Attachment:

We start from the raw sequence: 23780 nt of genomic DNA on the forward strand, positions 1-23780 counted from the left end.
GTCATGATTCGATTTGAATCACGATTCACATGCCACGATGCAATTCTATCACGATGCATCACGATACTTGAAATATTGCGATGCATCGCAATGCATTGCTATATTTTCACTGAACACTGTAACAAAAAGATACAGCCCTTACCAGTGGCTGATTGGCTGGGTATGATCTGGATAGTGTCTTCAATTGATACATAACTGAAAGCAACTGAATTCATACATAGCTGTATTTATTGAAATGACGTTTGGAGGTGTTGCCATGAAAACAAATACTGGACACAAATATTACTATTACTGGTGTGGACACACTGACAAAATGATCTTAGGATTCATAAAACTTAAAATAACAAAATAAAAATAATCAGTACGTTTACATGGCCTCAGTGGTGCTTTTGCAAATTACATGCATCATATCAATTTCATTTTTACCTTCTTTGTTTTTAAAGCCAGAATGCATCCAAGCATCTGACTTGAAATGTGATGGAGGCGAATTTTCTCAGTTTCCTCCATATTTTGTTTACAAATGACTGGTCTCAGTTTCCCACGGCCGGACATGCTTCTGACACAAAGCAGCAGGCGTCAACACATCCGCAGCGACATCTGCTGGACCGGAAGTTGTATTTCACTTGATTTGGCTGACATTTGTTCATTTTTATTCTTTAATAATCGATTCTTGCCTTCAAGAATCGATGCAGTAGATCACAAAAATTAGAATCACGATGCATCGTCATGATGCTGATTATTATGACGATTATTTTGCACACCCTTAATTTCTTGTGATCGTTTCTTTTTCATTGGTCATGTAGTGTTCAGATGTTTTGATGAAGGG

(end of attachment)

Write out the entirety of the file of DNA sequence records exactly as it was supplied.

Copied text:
We start from the raw sequence: 23780 nt of genomic DNA on the forward strand, positions 1-23780 counted from the left end.
GTCATGATTCGATTTGAATCACGATTCACATGCCACGATGCAATTCTATCACGATGCATCACGATACTTGAAATATTGCGATGCATCGCAATGCATTGCTATATTTTCACTGAACACTGTAACAAAAAGATACAGCCCTTACCAGTGGCTGATTGGCTGGGTATGATCTGGATAGTGTCTTCAATTGATACATAACTGAAAGCAACTGAATTCATACATAGCTGTATTTATTGAAATGACGTTTGGAGGTGTTGCCATGAAAACAAATACTGGACACAAATATTACTATTACTGGTGTGGACACACTGACAAAATGATCTTAGGATTCATAAAACTTAAAATAACAAAATAAAAATAATCAGTACGTTTACATGGCCTCAGTGGTGCTTTTGCAAATTACATGCATCATATCAATTTCATTTTTACCTTCTTTGTTTTTAAAGCCAGAATGCATCCAAGCATCTGACTTGAAATGTGATGGAGGCGAATTTTCTCAGTTTCCTCCATATTTTGTTTACAAATGACTGGTCTCAGTTTCCCACGGCCGGACATGCTTCTGACACAAAGCAGCAGGCGTCAACACATCCGCAGCGACATCTGCTGGACCGGAAGTTGTATTTCACTTGATTTGGCTGACATTTGTTCATTTTTATTCTTTAATAATCGATTCTTGCCTTCAAGAATCGATGCAGTAGATCACAAAAATTAGAATCACGATGCATCGTCATGATGCTGATTATTATGACGATTATTTTGCACACCCTTAATTTCTTGTGATCGTTTCTTTTTCATTGGTCATGTAGTGTTCAGATGTTTTGATGAAGGG